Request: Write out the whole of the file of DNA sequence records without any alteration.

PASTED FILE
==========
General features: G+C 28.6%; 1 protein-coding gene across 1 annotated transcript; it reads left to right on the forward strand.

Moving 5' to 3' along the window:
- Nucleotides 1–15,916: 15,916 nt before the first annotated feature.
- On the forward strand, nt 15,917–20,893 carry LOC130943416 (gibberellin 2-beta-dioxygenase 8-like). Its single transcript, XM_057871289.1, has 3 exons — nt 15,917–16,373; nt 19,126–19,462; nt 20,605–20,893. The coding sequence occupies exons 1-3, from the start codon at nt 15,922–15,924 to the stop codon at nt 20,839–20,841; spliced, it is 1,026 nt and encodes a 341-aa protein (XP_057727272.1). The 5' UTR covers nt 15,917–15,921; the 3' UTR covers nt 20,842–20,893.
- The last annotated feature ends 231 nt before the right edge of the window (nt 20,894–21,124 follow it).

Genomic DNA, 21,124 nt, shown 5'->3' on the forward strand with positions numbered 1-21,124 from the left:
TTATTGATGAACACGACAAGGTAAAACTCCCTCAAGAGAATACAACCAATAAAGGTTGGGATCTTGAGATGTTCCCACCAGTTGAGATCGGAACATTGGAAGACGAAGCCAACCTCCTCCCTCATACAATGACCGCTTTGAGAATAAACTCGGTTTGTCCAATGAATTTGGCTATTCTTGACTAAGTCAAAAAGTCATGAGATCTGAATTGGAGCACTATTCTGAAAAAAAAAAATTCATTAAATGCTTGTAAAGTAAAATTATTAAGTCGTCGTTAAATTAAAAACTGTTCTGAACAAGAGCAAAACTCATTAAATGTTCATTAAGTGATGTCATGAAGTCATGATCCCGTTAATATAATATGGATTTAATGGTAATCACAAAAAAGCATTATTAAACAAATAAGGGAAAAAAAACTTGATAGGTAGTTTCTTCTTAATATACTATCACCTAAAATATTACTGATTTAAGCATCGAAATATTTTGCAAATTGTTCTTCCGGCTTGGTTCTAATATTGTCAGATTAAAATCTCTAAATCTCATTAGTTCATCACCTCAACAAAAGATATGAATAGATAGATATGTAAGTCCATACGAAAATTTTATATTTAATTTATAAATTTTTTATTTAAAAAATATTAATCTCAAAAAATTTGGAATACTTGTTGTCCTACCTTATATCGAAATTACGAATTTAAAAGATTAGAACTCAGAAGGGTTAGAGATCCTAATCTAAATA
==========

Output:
General features: G+C 28.6%; 1 protein-coding gene across 1 annotated transcript; it reads left to right on the forward strand.

Moving 5' to 3' along the window:
- Nucleotides 1–15,916: 15,916 nt before the first annotated feature.
- On the forward strand, nt 15,917–20,893 carry LOC130943416 (gibberellin 2-beta-dioxygenase 8-like). Its single transcript, XM_057871289.1, has 3 exons — nt 15,917–16,373; nt 19,126–19,462; nt 20,605–20,893. The coding sequence occupies exons 1-3, from the start codon at nt 15,922–15,924 to the stop codon at nt 20,839–20,841; spliced, it is 1,026 nt and encodes a 341-aa protein (XP_057727272.1). The 5' UTR covers nt 15,917–15,921; the 3' UTR covers nt 20,842–20,893.
- The last annotated feature ends 231 nt before the right edge of the window (nt 20,894–21,124 follow it).

Genomic DNA, 21,124 nt, shown 5'->3' on the forward strand with positions numbered 1-21,124 from the left:
TTATTGATGAACACGACAAGGTAAAACTCCCTCAAGAGAATACAACCAATAAAGGTTGGGATCTTGAGATGTTCCCACCAGTTGAGATCGGAACATTGGAAGACGAAGCCAACCTCCTCCCTCATACAATGACCGCTTTGAGAATAAACTCGGTTTGTCCAATGAATTTGGCTATTCTTGACTAAGTCAAAAAGTCATGAGATCTGAATTGGAGCACTATTCTGAAAAAAAAAAATTCATTAAATGCTTGTAAAGTAAAATTATTAAGTCGTCGTTAAATTAAAAACTGTTCTGAACAAGAGCAAAACTCATTAAATGTTCATTAAGTGATGTCATGAAGTCATGATCCCGTTAATATAATATGGATTTAATGGTAATCACAAAAAAGCATTATTAAACAAATAAGGGAAAAAAAACTTGATAGGTAGTTTCTTCTTAATATACTATCACCTAAAATATTACTGATTTAAGCATCGAAATATTTTGCAAATTGTTCTTCCGGCTTGGTTCTAATATTGTCAGATTAAAATCTCTAAATCTCATTAGTTCATCACCTCAACAAAAGATATGAATAGATAGATATGTAAGTCCATACGAAAATTTTATATTTAATTTATAAATTTTTTATTTAAAAAATATTAATCTCAAAAAATTTGGAATACTTGTTGTCCTACCTTATATCGAAATTACGAATTTAAAAGATTAGAACTCAGAAGGGTTAGAGATCCTAATCTAAATA